Stephanie Castillo-Leon will not be sending her children into school for standardized testing this year.
“We made the decision to keep them home as a safest option,” she says. “It doesn’t really make sense to send them back, even if it’s just for a day or two, to get that exposure. If we weren’t worried about the exposure then they would have gone back to school.”
The Tucson Unified School District mom has a first grader and a fourth grader, and her older child has standardized AzMerit tests in April in both math and English. Arizona is requiring the test to be taken in person, even if the child has been exclusively remote learning for the past year and despite federal permission to postpone the tests or give them online.
Castillo-Leon is not alone in refusing to send her child to school for in-person testing. Many parents have expressed concern about remote learners going on campus to test, said Tucson Unified Superintendent Gabriel Trujillo during a March 9 board meeting. The idea was not popular with parents who attended a virtual parent forum hosted by the district.
“If you’re a parent and you are keeping your child remote and you do not want your child coming onto campus, that decision is going to be respected, and there will be no negative consequences academically or anything placed in your student’s academic history or file,” Trujillo said.
Rachael Eggebeen teaches eighth grade social studies at Apollo Middle School in Sunnyside, so her students have to take three standardized tests this year, in English, math and science. And like many educators, Eggebeen says she thinks the standardized testing should be canceled this year.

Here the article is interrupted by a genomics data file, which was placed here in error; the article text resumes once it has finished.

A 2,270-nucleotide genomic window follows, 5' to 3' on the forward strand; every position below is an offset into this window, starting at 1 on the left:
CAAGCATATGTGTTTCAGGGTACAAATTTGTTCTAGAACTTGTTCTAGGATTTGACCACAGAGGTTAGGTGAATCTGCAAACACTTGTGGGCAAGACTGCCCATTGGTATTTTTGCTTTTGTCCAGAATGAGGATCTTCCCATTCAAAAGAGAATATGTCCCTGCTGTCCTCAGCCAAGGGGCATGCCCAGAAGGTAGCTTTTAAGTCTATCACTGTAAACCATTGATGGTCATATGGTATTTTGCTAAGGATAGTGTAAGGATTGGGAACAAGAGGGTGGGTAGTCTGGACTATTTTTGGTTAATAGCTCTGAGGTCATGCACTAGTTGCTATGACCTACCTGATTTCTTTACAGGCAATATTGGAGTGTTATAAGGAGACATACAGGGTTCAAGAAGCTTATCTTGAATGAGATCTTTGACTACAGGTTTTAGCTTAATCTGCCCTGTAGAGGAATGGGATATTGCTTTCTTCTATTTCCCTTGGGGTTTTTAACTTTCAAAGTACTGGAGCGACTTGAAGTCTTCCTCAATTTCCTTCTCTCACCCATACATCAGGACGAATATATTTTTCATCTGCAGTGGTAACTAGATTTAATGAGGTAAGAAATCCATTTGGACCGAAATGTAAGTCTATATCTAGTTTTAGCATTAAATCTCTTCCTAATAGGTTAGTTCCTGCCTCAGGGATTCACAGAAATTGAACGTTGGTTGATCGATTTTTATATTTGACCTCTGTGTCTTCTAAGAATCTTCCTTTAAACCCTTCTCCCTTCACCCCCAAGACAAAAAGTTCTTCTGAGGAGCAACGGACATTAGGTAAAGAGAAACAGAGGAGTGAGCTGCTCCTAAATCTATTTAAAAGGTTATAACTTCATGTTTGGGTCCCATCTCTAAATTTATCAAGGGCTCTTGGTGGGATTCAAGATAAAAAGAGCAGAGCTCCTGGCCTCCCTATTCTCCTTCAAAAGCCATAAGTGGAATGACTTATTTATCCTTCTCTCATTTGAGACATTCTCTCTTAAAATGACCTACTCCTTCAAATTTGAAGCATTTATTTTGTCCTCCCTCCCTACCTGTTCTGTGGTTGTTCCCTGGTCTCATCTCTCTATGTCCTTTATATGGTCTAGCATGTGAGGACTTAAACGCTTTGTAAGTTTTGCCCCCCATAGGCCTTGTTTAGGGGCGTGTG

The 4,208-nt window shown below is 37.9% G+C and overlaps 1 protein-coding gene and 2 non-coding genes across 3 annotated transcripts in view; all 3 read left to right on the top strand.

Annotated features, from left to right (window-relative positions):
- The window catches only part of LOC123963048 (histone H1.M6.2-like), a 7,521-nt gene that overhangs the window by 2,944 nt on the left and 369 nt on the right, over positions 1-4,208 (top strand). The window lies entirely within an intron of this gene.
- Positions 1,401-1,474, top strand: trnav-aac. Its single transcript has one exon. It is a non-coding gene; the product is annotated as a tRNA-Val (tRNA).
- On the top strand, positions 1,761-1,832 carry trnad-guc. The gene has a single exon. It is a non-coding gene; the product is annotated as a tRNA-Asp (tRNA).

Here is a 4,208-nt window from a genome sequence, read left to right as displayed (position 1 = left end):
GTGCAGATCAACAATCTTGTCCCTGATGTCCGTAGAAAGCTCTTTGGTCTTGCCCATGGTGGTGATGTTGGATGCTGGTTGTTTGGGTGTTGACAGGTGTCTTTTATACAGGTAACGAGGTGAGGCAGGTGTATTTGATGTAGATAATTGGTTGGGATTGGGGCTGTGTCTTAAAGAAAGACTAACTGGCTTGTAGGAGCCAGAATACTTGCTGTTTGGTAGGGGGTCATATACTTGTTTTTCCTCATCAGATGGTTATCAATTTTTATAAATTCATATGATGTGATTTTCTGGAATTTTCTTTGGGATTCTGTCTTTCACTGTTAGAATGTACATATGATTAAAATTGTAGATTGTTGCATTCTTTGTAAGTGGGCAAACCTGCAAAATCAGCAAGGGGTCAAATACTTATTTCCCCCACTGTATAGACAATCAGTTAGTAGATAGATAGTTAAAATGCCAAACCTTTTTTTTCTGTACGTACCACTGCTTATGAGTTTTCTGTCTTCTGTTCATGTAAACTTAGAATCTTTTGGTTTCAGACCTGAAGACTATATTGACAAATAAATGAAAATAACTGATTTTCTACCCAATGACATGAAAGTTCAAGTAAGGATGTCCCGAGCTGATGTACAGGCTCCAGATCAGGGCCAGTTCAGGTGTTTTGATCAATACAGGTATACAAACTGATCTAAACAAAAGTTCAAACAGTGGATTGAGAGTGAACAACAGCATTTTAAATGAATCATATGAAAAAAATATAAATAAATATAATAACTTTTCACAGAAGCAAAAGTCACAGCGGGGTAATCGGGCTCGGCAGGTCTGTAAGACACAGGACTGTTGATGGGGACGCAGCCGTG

“All of the stress of living in a pandemic, of remote learning, of disruptions to life, compounded by students who have lost lots of things — they’ve lost opportunities. They’ve lost family members and friends. Some of them have had to move. All of that, plus the idea of now we’re going to give you this high stakes test,” she says.
While standardized testing is required nationwide, the U.S. Department of Education has said states can postpone it until the fall and administer it remotely. But Arizona has decided to require that the testing happen this school year and that it occur in person.
“I know the scores are going to go down”
In a typical year, AzMerit test scores have an impact at both the school level and for individual teachers and students.
Test scores usually affect schools’ A-F letter grade in the state’s accountability system. That can affect funding and enrollment. The state is pausing the grades for schools this year. The scores also typically factor into teachers’ performance pay, which is also being paused by the state for a year.